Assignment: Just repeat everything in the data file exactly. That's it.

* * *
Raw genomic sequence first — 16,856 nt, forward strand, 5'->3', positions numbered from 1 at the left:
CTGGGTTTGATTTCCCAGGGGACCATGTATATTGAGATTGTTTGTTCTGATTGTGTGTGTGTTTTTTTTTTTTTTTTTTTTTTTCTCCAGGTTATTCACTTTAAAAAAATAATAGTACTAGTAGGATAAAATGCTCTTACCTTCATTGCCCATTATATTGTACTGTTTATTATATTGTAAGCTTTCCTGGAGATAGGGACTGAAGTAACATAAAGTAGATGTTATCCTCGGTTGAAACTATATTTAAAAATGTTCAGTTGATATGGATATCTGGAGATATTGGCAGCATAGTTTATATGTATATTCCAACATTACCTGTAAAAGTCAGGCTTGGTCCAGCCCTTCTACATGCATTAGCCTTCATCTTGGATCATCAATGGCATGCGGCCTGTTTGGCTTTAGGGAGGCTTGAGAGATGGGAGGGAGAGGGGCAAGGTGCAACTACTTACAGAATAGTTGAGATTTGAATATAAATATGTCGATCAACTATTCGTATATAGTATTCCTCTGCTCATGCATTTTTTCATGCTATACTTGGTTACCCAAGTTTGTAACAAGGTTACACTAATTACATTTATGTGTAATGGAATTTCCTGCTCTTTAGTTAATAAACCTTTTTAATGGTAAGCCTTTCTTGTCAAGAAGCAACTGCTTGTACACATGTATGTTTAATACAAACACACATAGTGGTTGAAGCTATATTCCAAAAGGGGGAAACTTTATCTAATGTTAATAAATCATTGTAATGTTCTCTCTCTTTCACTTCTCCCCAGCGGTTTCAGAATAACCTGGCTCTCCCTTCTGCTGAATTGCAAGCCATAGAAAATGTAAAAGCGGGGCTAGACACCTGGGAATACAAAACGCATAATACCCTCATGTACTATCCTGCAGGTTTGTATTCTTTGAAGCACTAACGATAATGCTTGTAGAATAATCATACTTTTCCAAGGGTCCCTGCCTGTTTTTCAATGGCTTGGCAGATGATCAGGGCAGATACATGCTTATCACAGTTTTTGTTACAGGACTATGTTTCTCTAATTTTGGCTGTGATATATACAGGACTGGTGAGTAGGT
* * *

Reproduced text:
Raw genomic sequence first — 16,856 nt, forward strand, 5'->3', positions numbered from 1 at the left:
CTGGGTTTGATTTCCCAGGGGACCATGTATATTGAGATTGTTTGTTCTGATTGTGTGTGTGTTTTTTTTTTTTTTTTTTTTTTTCTCCAGGTTATTCACTTTAAAAAAATAATAGTACTAGTAGGATAAAATGCTCTTACCTTCATTGCCCATTATATTGTACTGTTTATTATATTGTAAGCTTTCCTGGAGATAGGGACTGAAGTAACATAAAGTAGATGTTATCCTCGGTTGAAACTATATTTAAAAATGTTCAGTTGATATGGATATCTGGAGATATTGGCAGCATAGTTTATATGTATATTCCAACATTACCTGTAAAAGTCAGGCTTGGTCCAGCCCTTCTACATGCATTAGCCTTCATCTTGGATCATCAATGGCATGCGGCCTGTTTGGCTTTAGGGAGGCTTGAGAGATGGGAGGGAGAGGGGCAAGGTGCAACTACTTACAGAATAGTTGAGATTTGAATATAAATATGTCGATCAACTATTCGTATATAGTATTCCTCTGCTCATGCATTTTTTCATGCTATACTTGGTTACCCAAGTTTGTAACAAGGTTACACTAATTACATTTATGTGTAATGGAATTTCCTGCTCTTTAGTTAATAAACCTTTTTAATGGTAAGCCTTTCTTGTCAAGAAGCAACTGCTTGTACACATGTATGTTTAATACAAACACACATAGTGGTTGAAGCTATATTCCAAAAGGGGGAAACTTTATCTAATGTTAATAAATCATTGTAATGTTCTCTCTCTTTCACTTCTCCCCAGCGGTTTCAGAATAACCTGGCTCTCCCTTCTGCTGAATTGCAAGCCATAGAAAATGTAAAAGCGGGGCTAGACACCTGGGAATACAAAACGCATAATACCCTCATGTACTATCCTGCAGGTTTGTATTCTTTGAAGCACTAACGATAATGCTTGTAGAATAATCATACTTTTCCAAGGGTCCCTGCCTGTTTTTCAATGGCTTGGCAGATGATCAGGGCAGATACATGCTTATCACAGTTTTTGTTACAGGACTATGTTTCTCTAATTTTGGCTGTGATATATACAGGACTGGTGAGTAGGT